30 May 2008

Shoup: A computational introduction to number theory and algebra

A Computational Introduction to Number Theory and Algebra, online book, by Victor Shoup. (There's also a print edition, but the online PDF-book will remain freely available.) It is what it sounds like; "computational" doesn't mean "non-mathematical" but rather means that a lot of the applications are chosen with regard to their usability in computer science, specifically cryptography.

From reddit, where various commenters have pointed out things like "the author says that book is elementary but it really isn't." Of course, this is fairly common. The author actually says
The mathematical prerequisites are minimal: no particular mathematical concepts beyond what is taught in a typical undergraduate calculus sequence are assumed.
The computer science prerequisites are also quite minimal: it is assumed that the reader is proficient in programming, and has had some exposure to the analysis of algorithms, essentially at the level of an undergraduate course on algorithms and data structures.

As usual, "elementary" means something like "a smart, well-trained undergrad could read and understand it"; it's a term of art like anything else. But in some provinces of the Internet there seems to be an idea that everything should be immediately understandable to all readers at first glance. (I use Reddit for the links it gives me to interesting news, not for the comments.)


Blake Stacey said...

Feynman had a wonderful line which I stuck in my e-mail signature list: "Now, elementary does not mean easy to understand." The way he meant it, an "elementary" proof might have had a lot of steps and thus be difficult to follow, but each step would not require sophisticated background knowledge.

So, yeah: a derivation is "elementary" if a smart, patient undergrad could follow it, and it is exceedingly elementary if a high-school student who has just survived geometry class could do so.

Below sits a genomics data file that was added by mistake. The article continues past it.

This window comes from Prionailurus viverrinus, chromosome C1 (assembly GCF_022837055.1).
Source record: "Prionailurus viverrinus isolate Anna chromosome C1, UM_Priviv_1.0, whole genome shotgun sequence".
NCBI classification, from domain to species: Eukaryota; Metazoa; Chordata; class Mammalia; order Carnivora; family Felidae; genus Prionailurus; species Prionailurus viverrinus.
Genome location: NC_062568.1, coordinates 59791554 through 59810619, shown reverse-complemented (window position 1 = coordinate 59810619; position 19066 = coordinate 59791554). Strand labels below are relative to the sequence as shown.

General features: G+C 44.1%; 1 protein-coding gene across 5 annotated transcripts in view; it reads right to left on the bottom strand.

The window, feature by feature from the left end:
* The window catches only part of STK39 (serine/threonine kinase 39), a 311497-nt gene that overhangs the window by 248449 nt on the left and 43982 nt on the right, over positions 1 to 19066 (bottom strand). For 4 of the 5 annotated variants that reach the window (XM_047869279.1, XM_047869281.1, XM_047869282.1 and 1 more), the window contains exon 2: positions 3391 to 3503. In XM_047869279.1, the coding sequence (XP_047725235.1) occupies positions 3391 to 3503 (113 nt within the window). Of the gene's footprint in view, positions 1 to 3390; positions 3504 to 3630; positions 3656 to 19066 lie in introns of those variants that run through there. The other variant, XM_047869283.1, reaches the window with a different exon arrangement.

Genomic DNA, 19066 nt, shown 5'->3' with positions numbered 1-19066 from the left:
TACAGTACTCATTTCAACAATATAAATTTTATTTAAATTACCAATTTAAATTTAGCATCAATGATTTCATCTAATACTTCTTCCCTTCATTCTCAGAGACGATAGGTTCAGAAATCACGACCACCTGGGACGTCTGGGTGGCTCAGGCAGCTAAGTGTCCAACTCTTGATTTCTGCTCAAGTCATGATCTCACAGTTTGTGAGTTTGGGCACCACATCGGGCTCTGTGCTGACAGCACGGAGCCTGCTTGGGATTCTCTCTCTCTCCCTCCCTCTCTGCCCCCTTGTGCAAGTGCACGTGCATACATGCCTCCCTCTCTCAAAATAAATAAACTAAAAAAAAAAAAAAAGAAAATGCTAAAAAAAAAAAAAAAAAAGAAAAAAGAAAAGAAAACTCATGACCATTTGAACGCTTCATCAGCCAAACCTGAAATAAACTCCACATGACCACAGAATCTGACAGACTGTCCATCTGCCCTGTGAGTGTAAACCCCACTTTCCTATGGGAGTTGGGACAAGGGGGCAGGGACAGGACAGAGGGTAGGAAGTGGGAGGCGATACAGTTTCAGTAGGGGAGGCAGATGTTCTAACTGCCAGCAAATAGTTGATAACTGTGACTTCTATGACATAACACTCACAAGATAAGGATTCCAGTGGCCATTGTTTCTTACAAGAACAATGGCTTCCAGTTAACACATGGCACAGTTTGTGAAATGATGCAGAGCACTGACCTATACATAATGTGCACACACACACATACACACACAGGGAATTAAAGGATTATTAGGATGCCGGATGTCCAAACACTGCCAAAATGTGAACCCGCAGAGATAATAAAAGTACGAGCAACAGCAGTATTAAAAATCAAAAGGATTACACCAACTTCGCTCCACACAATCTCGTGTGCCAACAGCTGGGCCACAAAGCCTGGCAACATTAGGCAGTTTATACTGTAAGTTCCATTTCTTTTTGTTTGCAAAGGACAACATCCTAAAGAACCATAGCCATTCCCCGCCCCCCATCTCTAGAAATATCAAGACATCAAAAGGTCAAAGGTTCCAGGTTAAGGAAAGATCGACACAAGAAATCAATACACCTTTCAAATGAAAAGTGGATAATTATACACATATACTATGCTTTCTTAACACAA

Aaron said...

@ blake---

Three cheers for Feynman! I'm becoming more and more convinced that the confusion of "elementary" with "simple" is one of the reasons that math-based classes for non-mathematicians often suck so much. By using elementary methods to protect students from math, teachers end up obfuscating important ideas and making everything seem turbid and arbitrary.


A good example is the AP macroeconomics course that I took one summer during high school. None of the math in that course was more difficult than solving a two-variable linear system, but a lot of people still had trouble with it---not because they couldn't have understood it, but because the teacher treated math like magic instead of like algebra. This may not be an isolated incident: a friend of mine who's taking a college economics course this summer has had at least one lecture in which the professor made simple concepts unintelligible by using seriously inappropriate notation. It's possible that the notation is standard---goodness knows bad notation is rampant everywhere---but I suspect it may have been motivated at least partly by the desire to avoid explicitly introducing new mathematical concepts.

Another example is the folk linear algebra that gets taught in a lot of high school math courses and college physics courses. You might call it dehydrated linear algebra: it's the desiccated bag of index-summing tricks that remain after the subject has been sucked dry of all intuition and understanding. It was especially harmful for me because it convinced me for a long time that I didn't need to take linear algebra, since I already knew it... even though I'd never even heard of a linear map! When I finally took a linear algebra class for mathematicians, it was revelatory, and the mechanical lessons on matrix and tensor arithmetic I'd been fed previously suddenly made a lot more sense!


Unknown said...

Mathematics of Linear Algebra